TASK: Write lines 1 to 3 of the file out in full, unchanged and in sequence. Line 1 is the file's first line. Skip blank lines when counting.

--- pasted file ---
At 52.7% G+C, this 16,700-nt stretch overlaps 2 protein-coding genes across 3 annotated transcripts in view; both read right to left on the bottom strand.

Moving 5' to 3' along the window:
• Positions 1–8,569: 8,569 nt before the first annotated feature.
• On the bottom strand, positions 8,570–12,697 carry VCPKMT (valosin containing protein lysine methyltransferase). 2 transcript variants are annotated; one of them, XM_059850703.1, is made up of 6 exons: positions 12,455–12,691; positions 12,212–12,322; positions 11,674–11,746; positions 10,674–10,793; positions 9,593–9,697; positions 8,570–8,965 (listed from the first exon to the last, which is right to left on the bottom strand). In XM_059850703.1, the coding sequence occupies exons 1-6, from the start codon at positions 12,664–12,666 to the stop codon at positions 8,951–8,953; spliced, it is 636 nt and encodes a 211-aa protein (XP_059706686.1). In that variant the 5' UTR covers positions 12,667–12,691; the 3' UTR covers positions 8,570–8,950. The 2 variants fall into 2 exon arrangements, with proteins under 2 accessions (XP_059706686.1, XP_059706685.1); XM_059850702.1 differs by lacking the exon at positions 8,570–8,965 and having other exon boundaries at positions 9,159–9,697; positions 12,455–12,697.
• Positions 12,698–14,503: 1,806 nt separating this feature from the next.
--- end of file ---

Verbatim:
At 52.7% G+C, this 16,700-nt stretch overlaps 2 protein-coding genes across 3 annotated transcripts in view; both read right to left on the bottom strand.

Moving 5' to 3' along the window:
• Positions 1–8,569: 8,569 nt before the first annotated feature.